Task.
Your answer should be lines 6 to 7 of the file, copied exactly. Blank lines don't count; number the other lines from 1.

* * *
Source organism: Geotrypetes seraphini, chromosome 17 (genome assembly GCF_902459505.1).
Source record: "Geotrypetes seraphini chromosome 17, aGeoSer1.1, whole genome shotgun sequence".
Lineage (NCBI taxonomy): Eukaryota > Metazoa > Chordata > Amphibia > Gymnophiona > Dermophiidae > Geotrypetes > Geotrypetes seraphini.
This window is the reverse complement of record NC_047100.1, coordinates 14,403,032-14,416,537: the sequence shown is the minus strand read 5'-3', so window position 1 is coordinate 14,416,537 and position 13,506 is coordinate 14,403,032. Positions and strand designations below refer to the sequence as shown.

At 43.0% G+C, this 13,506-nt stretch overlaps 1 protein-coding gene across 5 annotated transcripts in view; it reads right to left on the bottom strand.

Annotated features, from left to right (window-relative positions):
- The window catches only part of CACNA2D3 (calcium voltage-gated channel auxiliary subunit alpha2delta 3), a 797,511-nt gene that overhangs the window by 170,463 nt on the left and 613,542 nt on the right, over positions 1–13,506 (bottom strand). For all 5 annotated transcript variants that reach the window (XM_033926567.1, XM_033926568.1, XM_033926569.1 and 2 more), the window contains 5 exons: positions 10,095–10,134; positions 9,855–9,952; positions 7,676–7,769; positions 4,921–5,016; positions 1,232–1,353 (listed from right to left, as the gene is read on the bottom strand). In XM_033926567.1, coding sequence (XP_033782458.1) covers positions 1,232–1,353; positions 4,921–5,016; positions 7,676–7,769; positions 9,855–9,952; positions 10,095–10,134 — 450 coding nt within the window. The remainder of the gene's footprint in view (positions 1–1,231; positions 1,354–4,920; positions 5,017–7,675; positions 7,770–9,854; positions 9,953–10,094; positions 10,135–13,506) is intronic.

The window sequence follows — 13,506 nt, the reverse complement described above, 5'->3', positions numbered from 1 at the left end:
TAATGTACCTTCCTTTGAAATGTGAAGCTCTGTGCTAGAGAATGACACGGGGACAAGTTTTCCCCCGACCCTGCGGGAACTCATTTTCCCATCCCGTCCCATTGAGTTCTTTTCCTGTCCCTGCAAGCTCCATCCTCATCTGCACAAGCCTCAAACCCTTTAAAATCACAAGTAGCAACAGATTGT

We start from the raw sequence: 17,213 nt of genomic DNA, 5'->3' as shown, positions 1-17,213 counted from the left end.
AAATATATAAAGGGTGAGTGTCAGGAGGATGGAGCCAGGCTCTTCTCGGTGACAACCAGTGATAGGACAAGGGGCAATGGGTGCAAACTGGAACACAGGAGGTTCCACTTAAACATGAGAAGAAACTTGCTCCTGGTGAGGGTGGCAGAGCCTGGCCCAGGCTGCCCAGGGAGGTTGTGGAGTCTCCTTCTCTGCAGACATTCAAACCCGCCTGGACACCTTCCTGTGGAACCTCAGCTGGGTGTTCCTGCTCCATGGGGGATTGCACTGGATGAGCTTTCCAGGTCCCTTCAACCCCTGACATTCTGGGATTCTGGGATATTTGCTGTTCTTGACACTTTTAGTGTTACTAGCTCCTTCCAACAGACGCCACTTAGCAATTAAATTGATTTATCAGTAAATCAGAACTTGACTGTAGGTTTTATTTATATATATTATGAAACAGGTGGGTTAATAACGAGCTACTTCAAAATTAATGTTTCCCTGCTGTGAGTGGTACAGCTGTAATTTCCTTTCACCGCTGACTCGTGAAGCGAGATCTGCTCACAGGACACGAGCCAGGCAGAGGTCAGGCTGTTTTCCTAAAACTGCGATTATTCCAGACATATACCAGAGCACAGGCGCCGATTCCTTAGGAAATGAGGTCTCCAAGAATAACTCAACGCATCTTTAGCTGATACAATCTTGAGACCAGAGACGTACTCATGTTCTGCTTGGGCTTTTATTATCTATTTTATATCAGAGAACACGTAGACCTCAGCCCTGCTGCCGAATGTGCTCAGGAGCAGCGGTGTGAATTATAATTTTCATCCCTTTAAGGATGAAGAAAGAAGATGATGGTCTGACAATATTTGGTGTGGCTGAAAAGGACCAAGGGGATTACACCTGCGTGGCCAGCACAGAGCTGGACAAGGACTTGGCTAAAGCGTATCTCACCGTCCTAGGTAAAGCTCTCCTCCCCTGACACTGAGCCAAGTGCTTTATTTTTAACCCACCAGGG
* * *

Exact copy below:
Annotated features, from left to right (window-relative positions):
- The window catches only part of CACNA2D3 (calcium voltage-gated channel auxiliary subunit alpha2delta 3), a 797,511-nt gene that overhangs the window by 170,463 nt on the left and 613,542 nt on the right, over positions 1–13,506 (bottom strand). For all 5 annotated transcript variants that reach the window (XM_033926567.1, XM_033926568.1, XM_033926569.1 and 2 more), the window contains 5 exons: positions 10,095–10,134; positions 9,855–9,952; positions 7,676–7,769; positions 4,921–5,016; positions 1,232–1,353 (listed from right to left, as the gene is read on the bottom strand). In XM_033926567.1, coding sequence (XP_033782458.1) covers positions 1,232–1,353; positions 4,921–5,016; positions 7,676–7,769; positions 9,855–9,952; positions 10,095–10,134 — 450 coding nt within the window. The remainder of the gene's footprint in view (positions 1–1,231; positions 1,354–4,920; positions 5,017–7,675; positions 7,770–9,854; positions 9,953–10,094; positions 10,135–13,506) is intronic.